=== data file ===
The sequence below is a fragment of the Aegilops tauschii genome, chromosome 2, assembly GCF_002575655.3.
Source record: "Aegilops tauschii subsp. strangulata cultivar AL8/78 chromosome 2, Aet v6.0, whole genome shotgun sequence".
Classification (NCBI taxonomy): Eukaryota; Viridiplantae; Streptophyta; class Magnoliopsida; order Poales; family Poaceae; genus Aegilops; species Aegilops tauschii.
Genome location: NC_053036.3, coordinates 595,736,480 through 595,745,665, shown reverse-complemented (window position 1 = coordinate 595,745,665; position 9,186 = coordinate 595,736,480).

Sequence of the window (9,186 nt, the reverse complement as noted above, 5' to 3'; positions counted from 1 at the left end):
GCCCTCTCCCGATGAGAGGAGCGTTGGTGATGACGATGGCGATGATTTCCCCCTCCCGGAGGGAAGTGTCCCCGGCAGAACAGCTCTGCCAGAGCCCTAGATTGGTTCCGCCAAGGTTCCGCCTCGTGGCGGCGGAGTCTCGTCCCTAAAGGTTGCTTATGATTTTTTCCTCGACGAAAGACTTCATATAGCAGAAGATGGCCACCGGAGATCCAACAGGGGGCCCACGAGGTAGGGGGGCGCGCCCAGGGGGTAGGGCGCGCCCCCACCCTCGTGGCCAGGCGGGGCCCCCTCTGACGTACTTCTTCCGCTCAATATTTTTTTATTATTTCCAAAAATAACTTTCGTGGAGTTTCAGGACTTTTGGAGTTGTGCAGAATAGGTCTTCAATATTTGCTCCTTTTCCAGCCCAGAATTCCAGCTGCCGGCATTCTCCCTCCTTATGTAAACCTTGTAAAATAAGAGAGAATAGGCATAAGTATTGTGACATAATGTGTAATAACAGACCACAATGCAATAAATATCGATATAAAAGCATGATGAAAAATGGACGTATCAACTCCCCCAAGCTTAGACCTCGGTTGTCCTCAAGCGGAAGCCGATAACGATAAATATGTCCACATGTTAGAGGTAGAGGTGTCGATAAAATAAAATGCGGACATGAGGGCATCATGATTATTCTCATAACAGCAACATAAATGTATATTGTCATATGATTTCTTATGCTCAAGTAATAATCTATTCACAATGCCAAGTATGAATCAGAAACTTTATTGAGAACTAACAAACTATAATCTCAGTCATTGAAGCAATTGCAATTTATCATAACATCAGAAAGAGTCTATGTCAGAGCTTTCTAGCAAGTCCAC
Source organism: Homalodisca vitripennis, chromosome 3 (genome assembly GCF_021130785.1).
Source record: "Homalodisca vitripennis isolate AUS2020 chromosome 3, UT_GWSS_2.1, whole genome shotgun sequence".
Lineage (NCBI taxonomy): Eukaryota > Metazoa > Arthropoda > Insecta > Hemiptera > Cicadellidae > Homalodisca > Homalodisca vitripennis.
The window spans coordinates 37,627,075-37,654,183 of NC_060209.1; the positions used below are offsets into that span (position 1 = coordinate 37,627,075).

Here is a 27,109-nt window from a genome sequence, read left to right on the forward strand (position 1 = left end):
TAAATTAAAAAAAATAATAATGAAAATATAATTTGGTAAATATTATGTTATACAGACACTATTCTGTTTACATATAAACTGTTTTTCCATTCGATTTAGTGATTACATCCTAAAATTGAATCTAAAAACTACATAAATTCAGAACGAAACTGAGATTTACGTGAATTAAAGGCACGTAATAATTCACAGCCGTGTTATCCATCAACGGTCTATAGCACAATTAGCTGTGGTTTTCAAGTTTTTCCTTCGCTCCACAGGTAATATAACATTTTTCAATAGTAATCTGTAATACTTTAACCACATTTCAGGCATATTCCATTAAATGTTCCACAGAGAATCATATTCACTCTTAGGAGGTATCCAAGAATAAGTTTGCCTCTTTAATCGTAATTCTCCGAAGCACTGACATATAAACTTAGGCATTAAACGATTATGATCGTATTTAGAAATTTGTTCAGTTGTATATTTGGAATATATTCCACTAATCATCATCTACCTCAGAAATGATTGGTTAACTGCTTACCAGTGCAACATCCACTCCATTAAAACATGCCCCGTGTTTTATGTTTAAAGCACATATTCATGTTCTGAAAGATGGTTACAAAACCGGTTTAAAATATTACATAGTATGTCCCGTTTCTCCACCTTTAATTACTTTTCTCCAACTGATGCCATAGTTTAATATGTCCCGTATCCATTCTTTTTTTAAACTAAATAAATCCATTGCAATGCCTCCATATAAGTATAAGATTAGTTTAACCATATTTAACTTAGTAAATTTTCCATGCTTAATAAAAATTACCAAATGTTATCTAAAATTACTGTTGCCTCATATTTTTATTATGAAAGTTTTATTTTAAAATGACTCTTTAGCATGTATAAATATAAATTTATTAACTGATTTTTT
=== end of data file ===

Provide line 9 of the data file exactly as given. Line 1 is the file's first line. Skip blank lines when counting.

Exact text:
Lineage (NCBI taxonomy): Eukaryota > Metazoa > Arthropoda > Insecta > Hemiptera > Cicadellidae > Homalodisca > Homalodisca vitripennis.